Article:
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Why Burma won't wait

18 March 2017

Myanmar, also referred to as Burma, is a fascinating, untouched eastern destination, filled with the promise of an unknown adventure, that serves to transport visitors through time, with a culture that has received little outside influence and westernisation. The typical offerings are here - scenic vistas, luscious rural expanses, breathtaking architecture and sleepy undiscovered villages - but there is so much more here to explore than most destinations could dare to boast. For more world-weary or experienced travellers who have 'seen it all', Myanmar offers a fresh escape: new landscapes, a vastly different perspective, and a way of life that is hard to find anywhere else. A landscape littered with the spires of Burma's estimated 10,000 temples, this is a world where old-fashioned (Buddhist) values reign, traditional activities still thrive, and the most recent outside influence comes from British colonisation - of the 19th century. Tea-drinking and scenic mountain railways are two of the souvenirs from English invasion, but other than this small take-aways and the common use of the dollar, global influence (particularly post-20th century) is blissfully scant.

As far back as Rudyard Kipling's days, Burma has provided ample fascination for visitors; 'it will be quite unlike any land you know about', the author promised, and the 21st century has so far not undone this guarantee. The last bastion of authenticity in a quickly homogenising world, Myanmar feels preserved - but it likely won't last. With sanctions lifted and borders opened, this developing country may soon be captured by commercialism, much as the rest of Asia has been. Whilst some home comforts (internet access, for example, which is becoming more widespread) are welcome, others have an intrusive presence; only time will tell if McDonalds and their ilk intend to spread fast food across this charming nation, but if precedent is anything to go by, Burma is well worth visiting whilst it lasts.

You may be wondering what all the fuss is about - it is true that there are many off-the-beaten-track destinations that offer the quaint, unsullied appeal - but it's the moments of local activity that really bring Burma to life. This is where the country's heart truly lies - in the people that have forged it. Watch fishermen scoop conical nets through the waters of the Irrawaddy River, following the motions of their ancestors without much update over the centuries, or see the floating gardens and perched houses of Lake Inle, and you are confronted with the notion that this is a people who are content with pre-millennial lifestyles that pay attention to Myanmar's ancient roots. There is a sincerity here, of a world that isn't fabricated for effect or packaged for foreign consumerism: this is the genuine, unfiltered Burma, the only way it knows how to be.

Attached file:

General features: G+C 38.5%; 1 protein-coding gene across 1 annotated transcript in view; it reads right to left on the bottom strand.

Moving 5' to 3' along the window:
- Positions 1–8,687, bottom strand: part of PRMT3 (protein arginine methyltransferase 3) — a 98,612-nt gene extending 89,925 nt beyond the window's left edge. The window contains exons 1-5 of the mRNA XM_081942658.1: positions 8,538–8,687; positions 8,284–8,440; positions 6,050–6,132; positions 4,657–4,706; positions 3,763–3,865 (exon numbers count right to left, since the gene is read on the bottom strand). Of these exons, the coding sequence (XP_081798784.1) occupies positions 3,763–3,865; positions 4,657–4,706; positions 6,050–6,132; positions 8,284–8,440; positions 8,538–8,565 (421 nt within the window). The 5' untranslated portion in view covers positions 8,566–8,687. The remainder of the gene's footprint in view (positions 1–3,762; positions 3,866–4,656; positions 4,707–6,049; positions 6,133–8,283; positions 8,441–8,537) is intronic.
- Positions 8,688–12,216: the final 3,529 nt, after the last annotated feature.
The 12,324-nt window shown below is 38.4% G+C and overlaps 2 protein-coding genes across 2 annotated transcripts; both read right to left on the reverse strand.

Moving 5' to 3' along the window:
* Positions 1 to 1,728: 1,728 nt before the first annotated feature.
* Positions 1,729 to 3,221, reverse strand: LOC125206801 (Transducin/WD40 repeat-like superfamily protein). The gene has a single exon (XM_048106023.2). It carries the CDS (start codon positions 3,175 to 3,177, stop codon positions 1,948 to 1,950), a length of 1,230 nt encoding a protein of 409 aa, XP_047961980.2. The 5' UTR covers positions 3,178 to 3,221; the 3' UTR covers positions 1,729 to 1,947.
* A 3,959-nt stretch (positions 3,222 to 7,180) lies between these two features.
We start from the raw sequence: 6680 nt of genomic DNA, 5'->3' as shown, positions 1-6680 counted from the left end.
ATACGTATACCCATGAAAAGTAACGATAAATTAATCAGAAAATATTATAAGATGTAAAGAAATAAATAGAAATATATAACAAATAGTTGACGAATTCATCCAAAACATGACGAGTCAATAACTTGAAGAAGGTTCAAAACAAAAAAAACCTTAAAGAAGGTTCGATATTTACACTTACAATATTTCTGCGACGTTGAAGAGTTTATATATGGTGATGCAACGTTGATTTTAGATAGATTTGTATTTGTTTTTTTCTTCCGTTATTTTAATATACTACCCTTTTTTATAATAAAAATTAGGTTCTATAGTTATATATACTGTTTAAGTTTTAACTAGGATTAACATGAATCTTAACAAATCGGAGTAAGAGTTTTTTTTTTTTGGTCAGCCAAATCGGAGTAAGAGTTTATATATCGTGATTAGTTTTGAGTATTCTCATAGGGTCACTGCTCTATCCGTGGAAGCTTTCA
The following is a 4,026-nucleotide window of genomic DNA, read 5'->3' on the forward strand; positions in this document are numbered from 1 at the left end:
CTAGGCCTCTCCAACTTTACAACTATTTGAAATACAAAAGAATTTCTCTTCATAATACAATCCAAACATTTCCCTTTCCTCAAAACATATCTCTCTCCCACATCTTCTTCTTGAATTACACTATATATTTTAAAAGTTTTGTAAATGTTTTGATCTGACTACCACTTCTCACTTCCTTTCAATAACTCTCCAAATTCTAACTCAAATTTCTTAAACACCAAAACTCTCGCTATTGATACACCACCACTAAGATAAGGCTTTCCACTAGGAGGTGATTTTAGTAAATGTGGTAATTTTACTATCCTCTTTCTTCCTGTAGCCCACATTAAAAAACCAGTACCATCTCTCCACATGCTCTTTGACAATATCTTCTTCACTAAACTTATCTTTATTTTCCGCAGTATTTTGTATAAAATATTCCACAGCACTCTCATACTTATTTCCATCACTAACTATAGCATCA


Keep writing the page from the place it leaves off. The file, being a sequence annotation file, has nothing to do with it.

The country's unabashed devotion to Buddhism is a bold hint of the Burmese sense of dedication to their ideas; beyond the sheer abundance of temples and stupas, the capital of Mandalay is also home to 'the word's largest book' - a series of incredible marble tablets, inscribed with the entire text of the Tipitaka Pali Canon - the oldest Buddhist teachings still in existence. The defiant construction of this now-treasured monument was an act designed to preserve what was most important to Burmese culture, during a time of threat, as the British colonised the country (with rather less success than take-overs elsewhere in Asia), and the very fact of their existence points to the local reverence for scripture and tradition. Further back in the nation's past, there are even bolder actions to substantiate the claim: Amarapura, the ironically named 'City of Immortality', was abandoned as the capital in favour of Mandalay, owing to a prophecy, not in the dark recesses of history, but in 1857. This is a place where ideas are afforded physical space, where sacred concepts manifest and grow in a tangible way - just look at the golden Buddha of the Mahamuni Pagoda, its ever-expanding silhouette becoming more misshapen as worshippers apply yet more goldleaf to the statue as a sign of worship. Here, belief shapes (or corrupts) reality, with a scrupulous dedication and faithfulness that is rarely seen in 21st century societies, and that offers a rude and unpolished charm.

It's certainly possible that Burma's long-standing tradition as a refuge of heritage will withstand the flood of global innovation, even now the country is no longer sequestered from outside influence; to resist change would live up to the narrative of this unspoiled nation. It is an enchanting thought, that this may be the final frontier against the creep of western trends slowly making adventure travel more mundane, but why risk the wait? Capture Myanmar at its best by visiting soon.